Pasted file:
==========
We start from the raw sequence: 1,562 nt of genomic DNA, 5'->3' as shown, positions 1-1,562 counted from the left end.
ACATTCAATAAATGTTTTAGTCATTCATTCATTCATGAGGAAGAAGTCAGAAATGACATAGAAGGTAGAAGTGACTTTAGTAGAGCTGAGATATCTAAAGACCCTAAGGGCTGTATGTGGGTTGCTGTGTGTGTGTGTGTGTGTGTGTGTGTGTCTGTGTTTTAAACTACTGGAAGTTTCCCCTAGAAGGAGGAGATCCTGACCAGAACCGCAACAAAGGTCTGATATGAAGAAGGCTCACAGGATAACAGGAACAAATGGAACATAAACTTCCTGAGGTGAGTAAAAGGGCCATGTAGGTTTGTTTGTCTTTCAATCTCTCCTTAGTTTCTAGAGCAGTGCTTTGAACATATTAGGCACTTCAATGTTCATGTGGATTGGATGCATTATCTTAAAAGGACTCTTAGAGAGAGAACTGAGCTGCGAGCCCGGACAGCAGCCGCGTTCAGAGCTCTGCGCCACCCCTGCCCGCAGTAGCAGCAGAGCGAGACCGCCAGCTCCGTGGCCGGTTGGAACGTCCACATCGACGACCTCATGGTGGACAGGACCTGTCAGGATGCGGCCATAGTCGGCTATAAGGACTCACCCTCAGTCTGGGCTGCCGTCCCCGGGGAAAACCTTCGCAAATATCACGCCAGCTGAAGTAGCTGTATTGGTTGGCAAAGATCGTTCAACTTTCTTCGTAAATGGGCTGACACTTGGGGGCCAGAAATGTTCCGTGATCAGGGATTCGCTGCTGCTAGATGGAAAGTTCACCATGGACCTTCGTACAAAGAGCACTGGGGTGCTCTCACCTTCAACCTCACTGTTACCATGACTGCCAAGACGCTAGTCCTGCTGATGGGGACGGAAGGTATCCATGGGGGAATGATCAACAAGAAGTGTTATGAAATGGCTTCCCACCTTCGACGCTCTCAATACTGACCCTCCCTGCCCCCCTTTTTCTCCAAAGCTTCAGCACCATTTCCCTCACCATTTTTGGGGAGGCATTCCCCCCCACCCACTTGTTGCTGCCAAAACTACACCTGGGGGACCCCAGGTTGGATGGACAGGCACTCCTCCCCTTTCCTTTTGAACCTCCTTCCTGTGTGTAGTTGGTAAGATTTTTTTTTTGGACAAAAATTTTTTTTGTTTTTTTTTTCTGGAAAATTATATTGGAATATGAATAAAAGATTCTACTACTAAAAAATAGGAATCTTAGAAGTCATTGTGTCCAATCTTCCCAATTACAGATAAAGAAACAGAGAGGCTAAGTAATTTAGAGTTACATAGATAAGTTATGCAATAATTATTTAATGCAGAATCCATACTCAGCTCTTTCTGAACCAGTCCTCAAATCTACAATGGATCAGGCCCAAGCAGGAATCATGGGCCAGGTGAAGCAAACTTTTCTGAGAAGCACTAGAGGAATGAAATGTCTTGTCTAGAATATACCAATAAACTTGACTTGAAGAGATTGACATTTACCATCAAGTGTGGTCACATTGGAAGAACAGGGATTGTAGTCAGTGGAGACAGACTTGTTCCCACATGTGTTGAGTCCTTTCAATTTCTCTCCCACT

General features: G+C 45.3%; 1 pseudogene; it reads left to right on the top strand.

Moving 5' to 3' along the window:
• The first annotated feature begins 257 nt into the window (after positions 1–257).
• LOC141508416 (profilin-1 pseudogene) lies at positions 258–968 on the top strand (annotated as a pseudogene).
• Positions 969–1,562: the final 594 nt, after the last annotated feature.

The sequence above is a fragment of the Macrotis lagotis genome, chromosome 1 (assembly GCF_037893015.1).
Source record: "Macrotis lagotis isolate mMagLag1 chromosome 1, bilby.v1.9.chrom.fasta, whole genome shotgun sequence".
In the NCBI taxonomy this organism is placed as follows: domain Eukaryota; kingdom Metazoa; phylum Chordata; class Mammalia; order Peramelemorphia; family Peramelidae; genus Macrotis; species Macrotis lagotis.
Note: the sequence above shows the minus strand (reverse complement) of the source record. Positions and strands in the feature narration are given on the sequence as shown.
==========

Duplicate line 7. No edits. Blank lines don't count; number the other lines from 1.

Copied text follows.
• Positions 969–1,562: the final 594 nt, after the last annotated feature.